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UT Austin researchers significantly boost yield and speed of lipids production from engineered yeast; more efficient biofuel production

Researchers in the Cockrell School of Engineering at The University of Texas at Austin have used a combination of metabolic engineering and directed evolution to develop a new strain of the yeast Yarrowia lipolytica featuring significantly enhanced lipids production that could lead to a more efficient biofuel production process. Their findings were published online in the journal Metabolic Engineering.

Beyond biofuels, the new yeast strain could be used in biochemical production to produce oleochemicals, chemicals traditionally derived from plant and animal fats and petroleum, which are used to make a variety of household products.

In earlier work, the UT Austin team had already enhanced lipogenesis titers in Y. lipolytica using rational metabolic engineering efforts. However, they found that the resulting strain still suffered from decreased biomass generation rates. In the new study, they used a rapid evolutionary metabolic engineering approach linked with a floating cell enrichment process to improve lipogenesis rates, titers, and yields.

Through this iterative process, we were able to ultimately improve yields from our prior strain by 55% to achieve production titers of 39.1 g/L with upwards of 76% of the theoretical maximum yield of conversation. Isolated cells were saturated with up to 87% lipid content. An average specific productivity of 0.56 g/L/h was achieved with a maximum instantaneous specific productivity of 0.89 g/L/h during the lipid production phase in fermentation.

—Liu et al.

The strain’s high lipid yield makes it one of the most efficient organisms for turning sugar into lipids. In addition, the resulting cells produced these lipids at a rate that was more than 2.5 times as fast as the previous strain.

The new yeast developed by Hal Alper, associate professor in the McKetta Department of Chemical Engineering, and his team aligns with the US Department of Energy’s efforts to develop renewable and cost-competitive biofuels from nonfood biomass materials.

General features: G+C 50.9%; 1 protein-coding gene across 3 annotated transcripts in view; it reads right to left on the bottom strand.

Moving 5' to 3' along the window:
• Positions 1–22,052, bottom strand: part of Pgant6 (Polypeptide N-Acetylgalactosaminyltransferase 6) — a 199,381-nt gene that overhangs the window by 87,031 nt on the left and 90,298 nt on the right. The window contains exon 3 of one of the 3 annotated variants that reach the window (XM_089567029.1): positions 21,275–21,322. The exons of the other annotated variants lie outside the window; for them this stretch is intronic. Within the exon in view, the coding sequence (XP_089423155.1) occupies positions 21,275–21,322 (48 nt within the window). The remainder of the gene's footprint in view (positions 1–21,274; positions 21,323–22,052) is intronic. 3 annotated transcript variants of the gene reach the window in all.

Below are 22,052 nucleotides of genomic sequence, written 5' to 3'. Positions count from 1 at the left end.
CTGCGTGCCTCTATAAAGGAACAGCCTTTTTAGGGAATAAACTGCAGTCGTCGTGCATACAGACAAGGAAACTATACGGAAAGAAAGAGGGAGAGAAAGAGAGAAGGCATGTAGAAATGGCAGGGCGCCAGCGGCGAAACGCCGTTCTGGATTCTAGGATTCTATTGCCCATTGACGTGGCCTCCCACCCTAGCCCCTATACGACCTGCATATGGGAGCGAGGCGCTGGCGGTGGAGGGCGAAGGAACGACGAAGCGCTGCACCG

This significant improvement in our cell-based platform enables these cells to compete in the biofuels industry. We have moved to concentration values that begin to align with those in other industrial fuel processes.

—Hal Alper

Alper and his team improved the performance of Yarrowia through a combination of metabolic engineering and directed evolution, which, like the process of natural selection, seeks to identify and cultivate the high-performing cells. In this work, the researchers recognized that cells with high lipid content would float to the top of a tube, whereas cells with lower lipid content would settle down to the bottom. The researchers used this “floating cell scheme” to identify the best-performing cells.

The researchers used these high-performing cells, cells that produced more lipids and at a faster rate, to obtain the final yeast with improved function.

The researchers’ method and platform are patent pending. Alper’s lab is continuing to work on ways to improve how the yeast strain converts sugar into lipids, and on the types of lipid products they can produce.

This research received funding from the Office of Naval Research Young Investigator Program, the DuPont Young Investigator Award and the Welch Foundation.


  • Leqian Liu, Anny Pan, Caitlin Spofford, Nijia Zhou, Hal S. Alper (2015) “An evolutionary metabolic engineering approach for enhancing lipogenesis in Yarrowia lipolytica,” Metabolic Engineering, Volume 29, Pages 36-45 doi: 10.1016/j.ymben.2015.02.003



Could you imagine all these zillions of microbes getting away from all these labs? It would make a great movie.

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